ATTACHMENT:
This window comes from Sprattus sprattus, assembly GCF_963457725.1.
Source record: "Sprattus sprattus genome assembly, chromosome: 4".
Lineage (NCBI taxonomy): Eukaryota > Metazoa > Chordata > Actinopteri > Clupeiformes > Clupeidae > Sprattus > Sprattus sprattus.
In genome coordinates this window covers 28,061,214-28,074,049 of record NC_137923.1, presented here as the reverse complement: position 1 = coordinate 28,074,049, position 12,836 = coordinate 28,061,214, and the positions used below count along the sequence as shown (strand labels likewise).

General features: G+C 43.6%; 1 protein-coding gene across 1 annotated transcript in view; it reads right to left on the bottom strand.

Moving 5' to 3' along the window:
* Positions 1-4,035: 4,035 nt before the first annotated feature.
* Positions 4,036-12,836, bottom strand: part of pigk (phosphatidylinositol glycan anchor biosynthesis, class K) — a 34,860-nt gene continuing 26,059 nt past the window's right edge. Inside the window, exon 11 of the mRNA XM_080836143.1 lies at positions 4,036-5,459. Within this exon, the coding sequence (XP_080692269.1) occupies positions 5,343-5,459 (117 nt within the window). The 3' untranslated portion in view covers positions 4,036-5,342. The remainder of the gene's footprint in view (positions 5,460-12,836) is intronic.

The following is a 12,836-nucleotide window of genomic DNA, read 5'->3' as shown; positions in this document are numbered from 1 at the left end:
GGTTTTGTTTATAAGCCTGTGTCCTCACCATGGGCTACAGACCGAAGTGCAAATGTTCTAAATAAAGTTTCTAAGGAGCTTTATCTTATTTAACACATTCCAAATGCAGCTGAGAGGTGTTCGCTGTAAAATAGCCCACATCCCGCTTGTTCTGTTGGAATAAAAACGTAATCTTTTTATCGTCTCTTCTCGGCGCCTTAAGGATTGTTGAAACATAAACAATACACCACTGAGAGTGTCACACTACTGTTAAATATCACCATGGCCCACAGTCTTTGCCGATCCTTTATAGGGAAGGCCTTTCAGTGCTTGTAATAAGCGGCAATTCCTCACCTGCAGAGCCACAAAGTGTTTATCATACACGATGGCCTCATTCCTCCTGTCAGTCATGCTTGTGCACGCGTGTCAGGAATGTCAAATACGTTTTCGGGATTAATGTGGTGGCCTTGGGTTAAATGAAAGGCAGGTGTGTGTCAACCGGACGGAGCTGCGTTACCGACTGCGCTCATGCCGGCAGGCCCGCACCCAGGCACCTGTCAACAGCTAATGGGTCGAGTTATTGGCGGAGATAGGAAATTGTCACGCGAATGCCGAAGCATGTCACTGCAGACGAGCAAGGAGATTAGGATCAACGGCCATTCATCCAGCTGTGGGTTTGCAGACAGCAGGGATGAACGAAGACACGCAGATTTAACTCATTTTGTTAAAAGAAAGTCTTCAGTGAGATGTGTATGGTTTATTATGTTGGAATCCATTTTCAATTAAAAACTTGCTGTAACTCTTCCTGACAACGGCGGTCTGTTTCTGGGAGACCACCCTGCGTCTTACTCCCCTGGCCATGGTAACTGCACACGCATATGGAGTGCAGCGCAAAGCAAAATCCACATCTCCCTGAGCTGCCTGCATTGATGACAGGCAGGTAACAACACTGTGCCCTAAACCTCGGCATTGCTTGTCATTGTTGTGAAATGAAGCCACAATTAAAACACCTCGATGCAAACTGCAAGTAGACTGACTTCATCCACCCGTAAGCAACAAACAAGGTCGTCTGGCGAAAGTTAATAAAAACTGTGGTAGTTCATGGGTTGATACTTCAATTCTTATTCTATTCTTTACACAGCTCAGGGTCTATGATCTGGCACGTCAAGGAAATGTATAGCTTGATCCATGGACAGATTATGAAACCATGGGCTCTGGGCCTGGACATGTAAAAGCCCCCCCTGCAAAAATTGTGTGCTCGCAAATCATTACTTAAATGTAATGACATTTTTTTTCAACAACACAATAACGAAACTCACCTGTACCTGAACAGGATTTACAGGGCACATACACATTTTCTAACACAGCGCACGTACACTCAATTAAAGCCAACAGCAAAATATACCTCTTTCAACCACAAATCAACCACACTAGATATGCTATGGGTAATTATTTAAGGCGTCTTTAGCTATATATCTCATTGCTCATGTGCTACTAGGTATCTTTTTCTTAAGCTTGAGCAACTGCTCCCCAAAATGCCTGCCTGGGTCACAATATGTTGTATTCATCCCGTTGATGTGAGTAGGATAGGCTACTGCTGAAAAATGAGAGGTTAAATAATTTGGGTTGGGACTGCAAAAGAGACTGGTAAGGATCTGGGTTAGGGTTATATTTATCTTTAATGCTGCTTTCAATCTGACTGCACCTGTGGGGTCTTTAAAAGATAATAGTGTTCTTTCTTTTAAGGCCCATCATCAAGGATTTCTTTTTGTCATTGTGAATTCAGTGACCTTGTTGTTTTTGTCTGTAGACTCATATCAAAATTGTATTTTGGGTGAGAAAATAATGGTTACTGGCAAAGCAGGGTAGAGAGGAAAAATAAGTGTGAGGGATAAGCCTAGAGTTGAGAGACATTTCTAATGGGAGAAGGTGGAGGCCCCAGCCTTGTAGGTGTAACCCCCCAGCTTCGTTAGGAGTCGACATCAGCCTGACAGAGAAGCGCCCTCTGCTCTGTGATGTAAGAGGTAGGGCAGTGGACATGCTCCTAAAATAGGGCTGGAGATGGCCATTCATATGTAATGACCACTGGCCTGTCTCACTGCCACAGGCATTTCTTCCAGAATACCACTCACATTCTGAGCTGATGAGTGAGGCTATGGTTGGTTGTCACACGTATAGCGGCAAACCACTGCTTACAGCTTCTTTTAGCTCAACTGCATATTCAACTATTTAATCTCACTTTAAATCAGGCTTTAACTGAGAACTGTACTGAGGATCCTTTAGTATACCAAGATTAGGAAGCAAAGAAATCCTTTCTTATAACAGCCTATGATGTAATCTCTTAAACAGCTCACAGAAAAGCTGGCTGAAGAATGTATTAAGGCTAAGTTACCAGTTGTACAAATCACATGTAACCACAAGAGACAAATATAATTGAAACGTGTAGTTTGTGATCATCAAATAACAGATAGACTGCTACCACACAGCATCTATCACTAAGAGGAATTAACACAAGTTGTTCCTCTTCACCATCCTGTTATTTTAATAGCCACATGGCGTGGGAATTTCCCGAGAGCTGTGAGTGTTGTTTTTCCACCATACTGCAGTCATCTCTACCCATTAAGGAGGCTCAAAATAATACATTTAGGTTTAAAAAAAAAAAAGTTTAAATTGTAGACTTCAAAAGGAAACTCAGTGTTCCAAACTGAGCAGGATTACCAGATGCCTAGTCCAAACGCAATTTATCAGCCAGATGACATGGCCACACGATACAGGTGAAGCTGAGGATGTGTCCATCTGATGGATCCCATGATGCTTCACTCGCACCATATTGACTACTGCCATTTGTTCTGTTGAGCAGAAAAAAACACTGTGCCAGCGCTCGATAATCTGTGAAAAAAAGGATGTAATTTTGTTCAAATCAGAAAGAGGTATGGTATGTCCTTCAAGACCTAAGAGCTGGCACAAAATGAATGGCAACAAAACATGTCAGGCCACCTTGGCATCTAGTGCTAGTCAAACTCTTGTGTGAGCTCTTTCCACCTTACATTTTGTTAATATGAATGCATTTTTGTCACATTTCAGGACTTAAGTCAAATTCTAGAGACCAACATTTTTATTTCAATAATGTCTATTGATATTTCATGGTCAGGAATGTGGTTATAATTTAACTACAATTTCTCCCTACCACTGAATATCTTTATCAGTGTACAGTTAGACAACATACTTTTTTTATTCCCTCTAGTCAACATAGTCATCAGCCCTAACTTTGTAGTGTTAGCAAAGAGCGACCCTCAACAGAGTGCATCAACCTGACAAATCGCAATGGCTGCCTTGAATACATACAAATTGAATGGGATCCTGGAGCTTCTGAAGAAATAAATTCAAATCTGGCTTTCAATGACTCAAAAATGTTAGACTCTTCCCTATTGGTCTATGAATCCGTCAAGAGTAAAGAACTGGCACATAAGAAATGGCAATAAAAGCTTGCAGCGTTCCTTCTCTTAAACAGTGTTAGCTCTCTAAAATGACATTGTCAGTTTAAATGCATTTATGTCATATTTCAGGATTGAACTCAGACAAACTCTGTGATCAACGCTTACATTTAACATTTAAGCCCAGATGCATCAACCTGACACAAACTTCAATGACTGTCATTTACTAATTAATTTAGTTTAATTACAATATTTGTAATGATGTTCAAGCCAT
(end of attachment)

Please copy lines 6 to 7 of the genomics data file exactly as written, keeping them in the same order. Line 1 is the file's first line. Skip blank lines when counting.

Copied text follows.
Moving 5' to 3' along the window:
* Positions 1-4,035: 4,035 nt before the first annotated feature.